Twelve years ago, the Institute of Medicine, the independent health arm of the National Academy of Sciences, issued a groundbreaking report on health care and racial and ethnic minorities.
That report, “Unequal Treatment: Confronting Racial and Ethnic Disparities in Health Care,” disclosed wide differences between minorities and whites in the quality of care they receive. The report made public a topic that today still commands the attention of the medical community, and it becomes more important as our population continues to undergo demographic changes.
It’s important here to distinguish between health disparities and healthcare disparities. Health disparities are the differences in the incidence or prevalence of disease between genders or ethnic or racial groups. As examples, heart disease affects men and women in different ways, and African-Americans are known to have higher average blood pressure than whites. These are natural occurrences.
Healthcare disparities, however, represent the differences in care delivered for a certain condition. Two people, for example, with the same disease at the same severity, would receive different levels of care, even when insurance, income, age, and medical conditions are comparable.
The significance of disparities in care is obvious, they negatively affect patients’ health. A minority patient with high blood pressure, for example, but lacking regular care will discover it later, when the condition and potentially preventable secondary complications from it are worse. Likewise, a woman with breast cancer may learn of her illness in the later stages of the disease after the cancer has spread, making treatment more difficult and odds of survival worse. Both examples mean more severe complications and poorer health outcomes for the patient, as well as higher costs for treatment.
Bridging the communication gap is a critical first step in reducing disparities. Sometimes, providers subject themselves to an unwitting or subconscious bias because of their inability to communicate well with patients. Patients and physicians must find common ground; this allows a sense of trust to develop between provider and patient and enables patients to be engaged in their care.
Finding common ground includes eliminating cultural differences between provider and patient. A provider’s inability to understand a patient’s culture — diet, habits, values, customs, lifestyles — can be a major issue. Providers are urged to attain what is called ‘cultural competency,’ described by the Office of Minority Health of the U.S. Department of Health and Human Services as one of the main ingredients in closing the disparities gap in health care. “Quite simply,” OMH says, “healthcare services that are respectful of and responsive to the health beliefs, practices, and cultural and linguistic needs of diverse patients can help bring about positive health outcomes.”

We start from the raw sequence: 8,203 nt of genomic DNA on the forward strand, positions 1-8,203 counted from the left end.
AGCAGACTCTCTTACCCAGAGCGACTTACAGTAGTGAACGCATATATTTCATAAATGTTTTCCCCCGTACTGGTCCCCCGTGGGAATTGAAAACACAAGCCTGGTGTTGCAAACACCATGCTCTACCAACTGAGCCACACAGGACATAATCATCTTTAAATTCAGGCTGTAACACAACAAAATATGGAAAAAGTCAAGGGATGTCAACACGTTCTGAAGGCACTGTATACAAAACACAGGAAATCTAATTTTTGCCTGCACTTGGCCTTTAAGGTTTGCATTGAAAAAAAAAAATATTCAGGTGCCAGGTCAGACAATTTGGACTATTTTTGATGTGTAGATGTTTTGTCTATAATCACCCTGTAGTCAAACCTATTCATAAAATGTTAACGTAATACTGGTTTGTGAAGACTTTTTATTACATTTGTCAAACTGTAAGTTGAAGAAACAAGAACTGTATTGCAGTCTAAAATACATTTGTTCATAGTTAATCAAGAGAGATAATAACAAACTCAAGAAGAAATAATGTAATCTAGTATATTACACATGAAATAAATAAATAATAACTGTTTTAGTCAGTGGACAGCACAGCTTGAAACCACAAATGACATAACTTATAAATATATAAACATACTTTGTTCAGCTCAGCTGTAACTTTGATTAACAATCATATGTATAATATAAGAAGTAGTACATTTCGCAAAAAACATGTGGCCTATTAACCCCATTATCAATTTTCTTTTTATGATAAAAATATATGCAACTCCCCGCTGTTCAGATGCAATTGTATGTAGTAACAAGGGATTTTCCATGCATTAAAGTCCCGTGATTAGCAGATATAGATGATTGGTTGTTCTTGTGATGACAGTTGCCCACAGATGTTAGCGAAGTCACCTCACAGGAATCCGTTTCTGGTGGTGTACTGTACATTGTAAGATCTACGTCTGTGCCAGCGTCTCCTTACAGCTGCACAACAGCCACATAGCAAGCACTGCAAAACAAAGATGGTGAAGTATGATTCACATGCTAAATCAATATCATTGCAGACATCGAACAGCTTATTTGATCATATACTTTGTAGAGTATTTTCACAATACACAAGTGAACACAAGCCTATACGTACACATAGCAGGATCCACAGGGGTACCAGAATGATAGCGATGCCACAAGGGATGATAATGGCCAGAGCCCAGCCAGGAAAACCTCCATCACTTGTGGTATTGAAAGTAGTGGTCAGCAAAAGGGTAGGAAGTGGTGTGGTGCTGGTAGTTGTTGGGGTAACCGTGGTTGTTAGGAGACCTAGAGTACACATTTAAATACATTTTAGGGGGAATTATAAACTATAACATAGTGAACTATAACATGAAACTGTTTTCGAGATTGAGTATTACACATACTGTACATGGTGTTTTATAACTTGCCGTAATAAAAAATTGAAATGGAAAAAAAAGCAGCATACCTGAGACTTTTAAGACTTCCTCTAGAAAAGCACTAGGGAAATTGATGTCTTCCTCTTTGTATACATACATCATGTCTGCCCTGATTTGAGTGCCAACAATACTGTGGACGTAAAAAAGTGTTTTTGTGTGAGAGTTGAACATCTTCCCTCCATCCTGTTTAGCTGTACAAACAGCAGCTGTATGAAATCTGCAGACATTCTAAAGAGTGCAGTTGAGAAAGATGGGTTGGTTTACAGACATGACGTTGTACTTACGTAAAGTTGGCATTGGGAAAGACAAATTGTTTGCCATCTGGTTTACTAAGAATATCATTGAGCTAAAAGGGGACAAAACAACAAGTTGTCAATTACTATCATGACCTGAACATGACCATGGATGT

Economics also play a role. The number of providers in a community, for example, may be limited by that community’s social and economic characteristics. Some medical providers may choose not to practice in a community because it’s not as profitable or because the payment systems for providers are so poor that it’s not viable to maintain a medical practice there. Thus, even with universal care here in Massachusetts, patients may have a harder time finding a provider simply because fewer of them are in the community.
Progress is being made, however. Hospitals and medical practices are developing systems and protocols to ensure that everyone gets the benefit of best services for a given condition. Technology can also be useful, as smartphone applications will help patients adhere to treatment plans and put patients more in charge of their own care.
Both providers and patients must act. Our message for patients is to be active in your care, improve your health literacy, seek information from community groups about how to access care, look for providers who will work with you, and understand your diagnoses and what you can do to affect your health.
Our message for providers is to be conscious that disparities in care do exist, work to attain a greater cultural competency, and understand the community you serve. The development of care plans and improving the quality of care for a given disorder will also help to make treatment plans more uniform for the entire population. –
Dr. Ronald Dunlap, a physician with South Shore Cardiology in Weymouth, is president of the Mass. Medical Society (MMS). Dr. Milagros Abreu is vice chair of the MMS Committee on Diversity in Medicine and founder and president of the Latino Health Insurance Program in Framingham. This article is a public service of the MMS.